Apples Breathe. There’s something new I learned today. Even after they are plucked from the branches of the loving arms of their mother tree, apples breathe. They continue to take in oxygen and they give off carbon dioxide. And the aroma that a cold storage unit filled with apples emits is a pheromone that makes me want to guzzle apple cider or bake an apple crumb pie.
What I know of apples has been pretty limited to our annual fall outing to pick apples at the orchard. I had no idea the amount of innovation required to maintain an orchard. A visit to Shanesville Fruit Farm in Boyertown, Pennsylvania, with a tour by owner/CEO/Farmer Lee Spencer showed me something more.
Here on the farm that has been owned by his family for 85 years, Lee Spencer and his small staff carefully manage the sorting, washing, waxing, drying, sizing, boxing, shipping and sales in a warehouse next door to the farmhouse where Lee grew up.
Lee purchased the farm in 1976 from his parents. In 1978 a fire destroyed all of the buildings on the property except for his home. Lee says it took him until the current day to rebuild everything that was there before the fire. Insurance covered only ten percent of his loss. Yet, he also admits, that the destruction probably forced him to innovate more quickly than he might have otherwise.
I don’t know about that though. Lee is an impressive man – in stature, in kindness and in knowledge. I have a feeling that – fire or not – Shanesville Fruit Farm would be blossoming. (pun intended)
As we drove through 200 acres of Lee’s beautiful rolling hillside property, I remarked how his orchard looked just like the vineyards I visited in Germany a few years ago. And Lee said – yes! He had traveled throughout Europe, studying growing patterns and adopted the trellis system of the vineyards for his apple orchard.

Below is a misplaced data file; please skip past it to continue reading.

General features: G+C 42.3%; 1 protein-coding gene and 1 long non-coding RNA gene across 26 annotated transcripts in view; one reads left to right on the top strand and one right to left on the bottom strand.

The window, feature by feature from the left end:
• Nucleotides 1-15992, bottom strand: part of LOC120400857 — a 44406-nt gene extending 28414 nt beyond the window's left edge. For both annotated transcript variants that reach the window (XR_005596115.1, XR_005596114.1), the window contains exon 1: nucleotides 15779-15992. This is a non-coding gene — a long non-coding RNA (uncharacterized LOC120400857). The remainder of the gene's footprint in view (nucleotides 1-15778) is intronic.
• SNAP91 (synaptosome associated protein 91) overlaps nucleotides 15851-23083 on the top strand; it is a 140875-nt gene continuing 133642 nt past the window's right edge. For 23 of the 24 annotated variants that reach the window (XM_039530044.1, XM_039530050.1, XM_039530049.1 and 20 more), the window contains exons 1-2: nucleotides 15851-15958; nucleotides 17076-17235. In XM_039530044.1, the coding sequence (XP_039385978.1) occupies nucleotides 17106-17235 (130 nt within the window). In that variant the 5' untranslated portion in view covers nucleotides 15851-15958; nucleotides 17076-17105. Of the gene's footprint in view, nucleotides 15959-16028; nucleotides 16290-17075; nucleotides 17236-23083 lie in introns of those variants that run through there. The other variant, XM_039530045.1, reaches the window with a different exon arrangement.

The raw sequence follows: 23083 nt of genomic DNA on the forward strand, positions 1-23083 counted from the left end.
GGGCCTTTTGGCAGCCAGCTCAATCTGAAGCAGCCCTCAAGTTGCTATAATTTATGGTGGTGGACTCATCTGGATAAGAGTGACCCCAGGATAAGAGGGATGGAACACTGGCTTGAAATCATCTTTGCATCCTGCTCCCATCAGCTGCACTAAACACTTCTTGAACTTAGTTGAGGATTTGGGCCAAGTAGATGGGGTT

In the orchard, farm laborers carefully cradled apples from tree branch to bin. Forklifts move the large bins onto a truck and back to the three huge cold storage units adjacent to the warehouse processing facility. Once inside the warehouse, bins of apples are carefully managed one bin at a time. Shanesville Farm invested in high tech equipment for their fruit sorting and packaging several years ago. You can see some of the assembly line process in the video below.
First, the bins are very carefully, gently tipped into a bed of water in the machine – so that they float and do not bruise. A handful of workers, pick out low quality fruit and set those aside. The rest of the apples float through the system, being washed, then waxed, dried, and, sorted by size for packaging. Pack house manager, Doreen Spencer, programs the computer to identify which apples will be individually labeled and which will be left unlabeled for packing into consumer bags.
I was surprised by the fact that virtually all apples are waxed after being washed. Here’s why. If you have ever picked apples fresh off the tree, you probably noticed that the fruit naturally has a waxy coating. Mother Nature knows that a coating is needed to prevent degradation of the fruit – and farmers reapply a light coating of a food-grade wax to the apples after they are washed and before they are boxed for the same reason.
I have to tell you – the wax is not cosmetic! When you look at the brief photo video below, I hope you will be able to see that every apple shipped to a grocer was beautiful before it ever hit the waxing process.
Despite all the technology and innovation, the farm remains very much a family venture with Lee’s nephew Dean, Dean’s wife Doreen and nephew Dana sharing management responsibilities.
Thanks to Lee for sharing his business – and his very deep passion for growing and contributing something of value to all of us. If you are in the Berks County, Pennsylvania, area or Lehigh Valley, it’s a lovely drive to the Shanesville Fruit Farm. Try the Jonagolds – they’re my new favorite.